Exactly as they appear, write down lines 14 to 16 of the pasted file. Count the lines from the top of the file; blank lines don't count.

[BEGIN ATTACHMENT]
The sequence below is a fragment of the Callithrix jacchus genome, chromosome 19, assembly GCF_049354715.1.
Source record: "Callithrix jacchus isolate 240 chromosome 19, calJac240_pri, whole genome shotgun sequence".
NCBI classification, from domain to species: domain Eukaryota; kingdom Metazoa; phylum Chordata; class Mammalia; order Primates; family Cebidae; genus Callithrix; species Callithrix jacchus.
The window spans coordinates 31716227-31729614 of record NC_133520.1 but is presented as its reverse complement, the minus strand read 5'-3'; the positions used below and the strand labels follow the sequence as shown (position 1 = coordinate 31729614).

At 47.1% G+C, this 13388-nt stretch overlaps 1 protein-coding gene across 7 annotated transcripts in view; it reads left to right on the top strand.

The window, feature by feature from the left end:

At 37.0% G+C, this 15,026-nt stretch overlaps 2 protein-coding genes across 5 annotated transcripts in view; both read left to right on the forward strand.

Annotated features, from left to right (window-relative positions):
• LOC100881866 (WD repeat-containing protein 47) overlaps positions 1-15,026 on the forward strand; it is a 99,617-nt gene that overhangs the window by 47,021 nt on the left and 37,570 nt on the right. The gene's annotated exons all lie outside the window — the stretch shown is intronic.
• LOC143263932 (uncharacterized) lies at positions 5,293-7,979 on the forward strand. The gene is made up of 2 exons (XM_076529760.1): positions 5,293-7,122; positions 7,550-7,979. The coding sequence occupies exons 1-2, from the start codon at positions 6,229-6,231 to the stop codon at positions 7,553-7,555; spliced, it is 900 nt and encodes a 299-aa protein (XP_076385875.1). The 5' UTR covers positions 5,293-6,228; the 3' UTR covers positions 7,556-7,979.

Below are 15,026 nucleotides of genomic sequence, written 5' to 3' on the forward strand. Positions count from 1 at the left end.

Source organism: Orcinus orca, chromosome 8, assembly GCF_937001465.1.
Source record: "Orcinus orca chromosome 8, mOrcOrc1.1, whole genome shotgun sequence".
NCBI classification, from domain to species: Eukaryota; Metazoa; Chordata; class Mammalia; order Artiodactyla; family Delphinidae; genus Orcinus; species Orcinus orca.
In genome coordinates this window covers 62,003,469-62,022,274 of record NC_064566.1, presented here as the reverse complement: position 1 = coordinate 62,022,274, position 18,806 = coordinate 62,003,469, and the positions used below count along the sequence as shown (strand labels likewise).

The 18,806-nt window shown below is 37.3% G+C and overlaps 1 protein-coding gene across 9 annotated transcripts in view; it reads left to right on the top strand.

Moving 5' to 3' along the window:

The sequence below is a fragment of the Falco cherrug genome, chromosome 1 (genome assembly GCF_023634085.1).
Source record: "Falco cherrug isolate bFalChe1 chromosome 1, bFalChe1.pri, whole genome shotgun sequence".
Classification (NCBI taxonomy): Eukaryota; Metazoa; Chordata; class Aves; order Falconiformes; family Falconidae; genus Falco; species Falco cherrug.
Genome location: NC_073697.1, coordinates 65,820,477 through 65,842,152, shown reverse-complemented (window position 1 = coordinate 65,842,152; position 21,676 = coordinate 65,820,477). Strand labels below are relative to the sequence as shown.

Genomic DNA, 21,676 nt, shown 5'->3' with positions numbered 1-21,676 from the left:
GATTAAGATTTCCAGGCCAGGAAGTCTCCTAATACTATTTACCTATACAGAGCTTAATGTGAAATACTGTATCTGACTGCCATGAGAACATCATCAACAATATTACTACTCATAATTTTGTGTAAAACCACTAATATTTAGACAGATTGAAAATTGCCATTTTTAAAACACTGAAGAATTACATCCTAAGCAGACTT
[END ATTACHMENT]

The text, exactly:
NCBI classification, from domain to species: Eukaryota; Metazoa; Chordata; class Mammalia; order Artiodactyla; family Delphinidae; genus Orcinus; species Orcinus orca.
In genome coordinates this window covers 62,003,469-62,022,274 of record NC_064566.1, presented here as the reverse complement: position 1 = coordinate 62,022,274, position 18,806 = coordinate 62,003,469, and the positions used below count along the sequence as shown (strand labels likewise).

The 18,806-nt window shown below is 37.3% G+C and overlaps 1 protein-coding gene across 9 annotated transcripts in view; it reads left to right on the top strand.